Mohammad Aladwan, a farmer in the Jordan Valley, said reopening of borders with Syria did not boost his business, but it actually backfired.
Aladwan, who along with several farmers used to export their produce to Syria and to other countries via Syria before the border crossing between the two countries was closed in 2015, said he was overjoyed when the crossing was reopened October 2018. But he Aladwan said he is not happy anymore about the reopening of the borders.
“Most of my farm’s produce used to be exported to Syria and Lebanon. I was hopeful after the crossing was reopened, but I did not benefit at all and it even became more difficult and costly to export to Syria and through Syria,” he told 7Dnews.
Syria recently imposed $1,400-$2,000 per shipment on Jordanian trucks entering Syria or transiting visa Syria, which caused an uproar among Jordanian farmers and unions that called for imposing similar fees on Syrian agricultural produce entering Jordan or going through Jordan to the Gulf countries.
“Our government needs to impose similar taxes…The Syrian farmers are now competing with us and they export their produce to the Gulf states via Jordan while paying less transit fees on their shipments,” said Aladwan.
Hamdan Sweilem, another farmer in the Ghor Safi area in Jordan, echoed similar remarks.
“We did not benefit at all from the reopening of the border crossing…It is illogical that we impose less fees on them while they are not importing from us and sending their produce via Jordan to nearby markets and compete with us,” he told 7Dnews.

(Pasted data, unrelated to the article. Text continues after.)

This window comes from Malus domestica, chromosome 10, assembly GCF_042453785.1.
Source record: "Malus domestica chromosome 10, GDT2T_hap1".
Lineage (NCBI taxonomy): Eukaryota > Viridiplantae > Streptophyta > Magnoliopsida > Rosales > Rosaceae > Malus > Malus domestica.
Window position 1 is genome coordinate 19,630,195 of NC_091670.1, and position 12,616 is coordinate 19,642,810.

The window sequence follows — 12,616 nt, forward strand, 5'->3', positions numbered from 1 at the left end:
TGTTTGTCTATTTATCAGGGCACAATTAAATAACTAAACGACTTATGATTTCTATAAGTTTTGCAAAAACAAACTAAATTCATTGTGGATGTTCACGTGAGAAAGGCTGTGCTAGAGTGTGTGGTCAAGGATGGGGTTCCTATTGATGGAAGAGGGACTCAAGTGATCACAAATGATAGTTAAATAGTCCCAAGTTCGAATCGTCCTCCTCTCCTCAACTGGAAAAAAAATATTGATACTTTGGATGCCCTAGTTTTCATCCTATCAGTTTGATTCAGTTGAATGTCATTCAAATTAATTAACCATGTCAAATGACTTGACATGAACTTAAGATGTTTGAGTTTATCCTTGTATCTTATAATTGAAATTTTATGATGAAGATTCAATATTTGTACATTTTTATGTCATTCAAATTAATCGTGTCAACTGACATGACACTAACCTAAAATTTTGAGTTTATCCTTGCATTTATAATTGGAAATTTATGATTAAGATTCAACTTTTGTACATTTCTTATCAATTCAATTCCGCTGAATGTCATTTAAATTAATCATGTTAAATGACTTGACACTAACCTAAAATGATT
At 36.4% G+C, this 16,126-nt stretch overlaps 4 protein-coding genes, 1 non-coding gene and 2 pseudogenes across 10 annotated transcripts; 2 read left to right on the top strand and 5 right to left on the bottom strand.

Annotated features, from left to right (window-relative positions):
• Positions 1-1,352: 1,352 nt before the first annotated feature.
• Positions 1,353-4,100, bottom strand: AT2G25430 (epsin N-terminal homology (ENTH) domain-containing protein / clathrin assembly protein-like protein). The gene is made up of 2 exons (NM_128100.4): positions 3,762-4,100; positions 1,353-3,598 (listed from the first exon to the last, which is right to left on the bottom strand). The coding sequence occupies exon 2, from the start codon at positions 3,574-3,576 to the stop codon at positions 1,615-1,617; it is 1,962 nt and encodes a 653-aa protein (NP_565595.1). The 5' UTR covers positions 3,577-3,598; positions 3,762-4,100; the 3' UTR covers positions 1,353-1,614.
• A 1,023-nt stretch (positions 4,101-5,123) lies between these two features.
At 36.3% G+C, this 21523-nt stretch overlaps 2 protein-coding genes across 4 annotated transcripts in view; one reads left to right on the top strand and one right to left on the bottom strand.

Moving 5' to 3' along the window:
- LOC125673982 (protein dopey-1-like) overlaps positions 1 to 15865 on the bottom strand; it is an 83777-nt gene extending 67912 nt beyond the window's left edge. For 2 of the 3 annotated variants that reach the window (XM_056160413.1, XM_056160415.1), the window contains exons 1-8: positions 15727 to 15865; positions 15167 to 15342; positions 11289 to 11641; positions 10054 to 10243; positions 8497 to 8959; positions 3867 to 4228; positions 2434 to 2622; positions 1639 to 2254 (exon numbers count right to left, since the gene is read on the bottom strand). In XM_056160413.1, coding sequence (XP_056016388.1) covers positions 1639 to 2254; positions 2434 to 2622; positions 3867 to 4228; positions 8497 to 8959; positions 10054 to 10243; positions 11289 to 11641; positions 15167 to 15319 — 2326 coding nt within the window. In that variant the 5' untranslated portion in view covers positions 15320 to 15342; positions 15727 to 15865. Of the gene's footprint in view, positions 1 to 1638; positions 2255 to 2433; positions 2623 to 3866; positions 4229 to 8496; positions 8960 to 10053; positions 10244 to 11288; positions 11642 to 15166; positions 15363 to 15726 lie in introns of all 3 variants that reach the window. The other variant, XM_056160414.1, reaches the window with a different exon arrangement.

“We tried to export to Syria several times, but they keep putting obstacles so the treatment should be reciprocal,” Sweilem added.
“Agricultural sector negatively affected”
“We were not able to export anything because of too many restrictions and high fees, which made it impossible to reenter the Syrian market,” Jordan Valley Farmers Union Head Adnan Khaddam told 7Dnews.
“Syrians benefited more than us….our farmers lost and if this situation continues they will keep incurring losses,” added Khaddam.
Before 2011, Jordan’s produce exports to Syria exceeded 200,000 metric tonnes per year. Jordan also exported more than 60,000 metric tonnes of produce to Russia, eastern European countries and Turkey via Syria before the border closure. In April 2015, Jordan closed the Jaber border crossing with Syria for security reasons. Passenger and cargo traffic was halted as a result of the escalating violence in the Syrian town of Naseeb, just across the border, some 80 kilometres to the north of Amman.
Economist Hosam Ayesh said Jordanian farmers were badly affected.
However, he urged more promotion of Jordanian agricultural produce.
“Although our farmers suffered and did not benefit, they also need to think of better marketing and promotion of their produce…Syrian farmers seem to be able to export to the Gulf states via Jordan, which means there is a market and Jordanian farmers need to enhance their competitiveness,” he told 7Dnews.
He called for systemic and institutional efforts to open new markets for Jordanian agricultural produce and promote for them.